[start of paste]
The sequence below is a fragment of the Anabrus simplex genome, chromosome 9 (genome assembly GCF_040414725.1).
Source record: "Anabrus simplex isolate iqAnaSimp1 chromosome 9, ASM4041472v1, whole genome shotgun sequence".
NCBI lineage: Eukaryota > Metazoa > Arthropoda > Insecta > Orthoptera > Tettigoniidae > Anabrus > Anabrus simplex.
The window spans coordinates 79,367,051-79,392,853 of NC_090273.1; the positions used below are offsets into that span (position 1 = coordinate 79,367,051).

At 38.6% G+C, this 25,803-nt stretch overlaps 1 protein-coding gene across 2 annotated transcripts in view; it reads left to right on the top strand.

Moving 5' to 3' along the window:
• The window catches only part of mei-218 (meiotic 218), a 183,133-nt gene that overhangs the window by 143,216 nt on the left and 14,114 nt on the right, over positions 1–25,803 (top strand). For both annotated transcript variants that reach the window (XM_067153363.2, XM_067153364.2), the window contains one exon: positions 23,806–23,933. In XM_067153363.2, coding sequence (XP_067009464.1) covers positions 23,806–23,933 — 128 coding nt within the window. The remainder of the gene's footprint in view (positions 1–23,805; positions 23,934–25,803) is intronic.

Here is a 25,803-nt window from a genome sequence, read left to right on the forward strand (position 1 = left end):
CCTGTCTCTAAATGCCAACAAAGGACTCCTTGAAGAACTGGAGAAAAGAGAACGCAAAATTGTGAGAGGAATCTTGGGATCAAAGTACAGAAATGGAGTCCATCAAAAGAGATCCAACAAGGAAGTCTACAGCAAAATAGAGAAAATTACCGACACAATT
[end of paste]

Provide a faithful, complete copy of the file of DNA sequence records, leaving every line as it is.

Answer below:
The sequence below is a fragment of the Anabrus simplex genome, chromosome 9 (genome assembly GCF_040414725.1).
Source record: "Anabrus simplex isolate iqAnaSimp1 chromosome 9, ASM4041472v1, whole genome shotgun sequence".
NCBI lineage: Eukaryota > Metazoa > Arthropoda > Insecta > Orthoptera > Tettigoniidae > Anabrus > Anabrus simplex.
The window spans coordinates 79,367,051-79,392,853 of NC_090273.1; the positions used below are offsets into that span (position 1 = coordinate 79,367,051).

At 38.6% G+C, this 25,803-nt stretch overlaps 1 protein-coding gene across 2 annotated transcripts in view; it reads left to right on the top strand.

Moving 5' to 3' along the window:
• The window catches only part of mei-218 (meiotic 218), a 183,133-nt gene that overhangs the window by 143,216 nt on the left and 14,114 nt on the right, over positions 1–25,803 (top strand). For both annotated transcript variants that reach the window (XM_067153363.2, XM_067153364.2), the window contains one exon: positions 23,806–23,933. In XM_067153363.2, coding sequence (XP_067009464.1) covers positions 23,806–23,933 — 128 coding nt within the window. The remainder of the gene's footprint in view (positions 1–23,805; positions 23,934–25,803) is intronic.

Here is a 25,803-nt window from a genome sequence, read left to right on the forward strand (position 1 = left end):
CCTGTCTCTAAATGCCAACAAAGGACTCCTTGAAGAACTGGAGAAAAGAGAACGCAAAATTGTGAGAGGAATCTTGGGATCAAAGTACAGAAATGGAGTCCATCAAAAGAGATCCAACAAGGAAGTCTACAGCAAAATAGAGAAAATTACCGACACAATT